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Volks hoping BUDD-e electric van will light up sagging fortunes

BELEAGURED Volkswagen has unveiled its battery-electric BUDD-e van at the ongoing CES in Las Vegas.

The company whose future is clouded by legal action around the world over allegations of beating emissions testing on some of its diesel engines, is hoping the BUDD-e will regain some goodwill from the car-buying public.

Equipped with a 101 kWh battery pack supporting a range of up to 600 km on the NEDC, the BUDD-e concept is the first vehicle based on Volkswagen’s new Modular Electric Platform (MEB) designed specifically for plug-in vehicles. BUDD-e exemplifies what Volkswagen considers as potentially representative of electric mobility offerings in the 2019 timeframe.

With the BUDD-e, Volkswagen has also developed a vehicle that is more thoroughly connected with its surroundings than any car before it. An integral automotive component in the Internet of Things (IoT), BUDD-e is capable of seamlessly communicating with the smart home or office.

Volkswagen’s new MEB platform is designed to enable a series production car to have pure electric range that is on par with today’s gasoline-powered cars by the end of the decade. The time required to charge the batteries to 80% of capacity is anticipated to be reduced to about 15 minutes by then, marking an operational breakthrough for EVs.

The new Modular Electric Toolkit (MEB) is designed to have the space for electric drive components and large batteries while maintaining interior space and driving dynamics.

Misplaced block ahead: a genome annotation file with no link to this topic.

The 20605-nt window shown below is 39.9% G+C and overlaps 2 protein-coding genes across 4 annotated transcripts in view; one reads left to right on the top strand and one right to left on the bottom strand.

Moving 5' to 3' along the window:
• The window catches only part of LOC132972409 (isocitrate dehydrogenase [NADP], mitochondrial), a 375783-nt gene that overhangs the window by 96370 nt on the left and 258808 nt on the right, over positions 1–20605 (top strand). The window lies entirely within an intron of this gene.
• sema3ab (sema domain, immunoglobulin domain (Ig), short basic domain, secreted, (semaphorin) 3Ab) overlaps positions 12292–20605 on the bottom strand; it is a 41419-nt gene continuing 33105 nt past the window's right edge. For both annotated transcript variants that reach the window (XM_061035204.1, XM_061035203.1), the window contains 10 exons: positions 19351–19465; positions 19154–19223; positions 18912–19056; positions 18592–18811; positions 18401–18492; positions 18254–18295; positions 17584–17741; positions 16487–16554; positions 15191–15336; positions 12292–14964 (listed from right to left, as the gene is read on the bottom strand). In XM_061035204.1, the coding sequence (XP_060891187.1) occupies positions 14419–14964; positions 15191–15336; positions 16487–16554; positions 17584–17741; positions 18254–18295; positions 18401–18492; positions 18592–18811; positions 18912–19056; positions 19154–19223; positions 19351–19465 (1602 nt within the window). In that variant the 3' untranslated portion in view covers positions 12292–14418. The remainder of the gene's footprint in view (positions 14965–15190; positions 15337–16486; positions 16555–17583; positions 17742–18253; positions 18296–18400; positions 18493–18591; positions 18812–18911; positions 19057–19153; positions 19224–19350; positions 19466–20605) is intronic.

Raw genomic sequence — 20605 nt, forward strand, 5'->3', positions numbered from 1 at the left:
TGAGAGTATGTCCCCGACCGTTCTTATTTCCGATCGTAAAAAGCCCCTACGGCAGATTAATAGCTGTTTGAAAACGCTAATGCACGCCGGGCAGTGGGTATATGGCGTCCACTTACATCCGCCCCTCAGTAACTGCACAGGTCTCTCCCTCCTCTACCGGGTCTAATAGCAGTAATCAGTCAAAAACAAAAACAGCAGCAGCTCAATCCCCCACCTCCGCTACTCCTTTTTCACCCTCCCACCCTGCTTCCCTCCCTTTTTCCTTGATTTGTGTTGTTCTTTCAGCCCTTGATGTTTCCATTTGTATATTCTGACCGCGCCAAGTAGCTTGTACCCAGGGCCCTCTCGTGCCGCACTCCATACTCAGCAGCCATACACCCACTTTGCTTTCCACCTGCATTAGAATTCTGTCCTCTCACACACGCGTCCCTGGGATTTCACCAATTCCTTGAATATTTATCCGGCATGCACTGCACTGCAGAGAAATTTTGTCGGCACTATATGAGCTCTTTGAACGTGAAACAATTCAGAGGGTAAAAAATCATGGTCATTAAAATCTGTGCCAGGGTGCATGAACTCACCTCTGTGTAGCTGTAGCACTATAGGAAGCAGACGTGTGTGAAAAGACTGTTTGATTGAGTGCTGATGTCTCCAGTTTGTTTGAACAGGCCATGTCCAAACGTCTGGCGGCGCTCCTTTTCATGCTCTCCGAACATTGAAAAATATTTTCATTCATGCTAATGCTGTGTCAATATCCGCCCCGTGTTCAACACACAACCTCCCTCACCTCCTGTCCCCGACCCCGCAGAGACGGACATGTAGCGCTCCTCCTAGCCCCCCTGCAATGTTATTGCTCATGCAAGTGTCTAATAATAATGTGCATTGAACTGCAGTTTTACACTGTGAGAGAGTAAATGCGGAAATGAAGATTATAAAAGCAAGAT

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MEB will allow for spacious interiors with the smallest possible footprint to enable easy and nimble transportation. In addition to their space, MEB vehicles will offer high levels of functionality and networking as a result of the new vehicle architecture, instrumentation, and operating systems. New and enhanced assistance systems will provide passengers with safer transport.

The front and rear motors power all four wheels and enable a top speed of 150 km/h. The total range of up to 600km is achieved on a full charge. Like today’s electric vehicles, the BUDDE-e offers several levels of plugged-in charging with the added benefit of cordless inductive charging.

All of BUDD-e’s systems are operated intuitively by gesture control, touchscreen (displays and touch slider) or voice control. The driver can choose between various intuitive control modes (multi-modal interaction). For example, a simple “Hello BUDD-e” activates the vehicle’s voice control.

The system also offers completely natural speech interaction. For example, if the driver asks “turn the heat up a bit, please”, the car will respond immediately and appropriately. The system is also able to locate the passenger giving the commands, and react accordingly. If, for instance, someone sitting in the left rear seat says “It’s too hot here”, BUDD-e can immediately lower the temperature in that passenger’s zone.

Volkswagen plans to become one of the first manufacturers to integrate gesture control into affordable, mass production cars. BUDD-e demonstrates a broad range of what is possible in the future. Functionality will include in-car control functions which operate certain things at home. A good example of this is the familiar “Easy Open” function, where the BUDD-e can use a laser to project a virtual footprint in front of its hatch. If an authorized user kicks this position, the hatch opens automatically. Opening the door at home will work in the same manner: BUDD-e will project a footprint in front of the door and if the person who lives there puts their foot on it, the door opens—handy if one has arms full with groceries or children.

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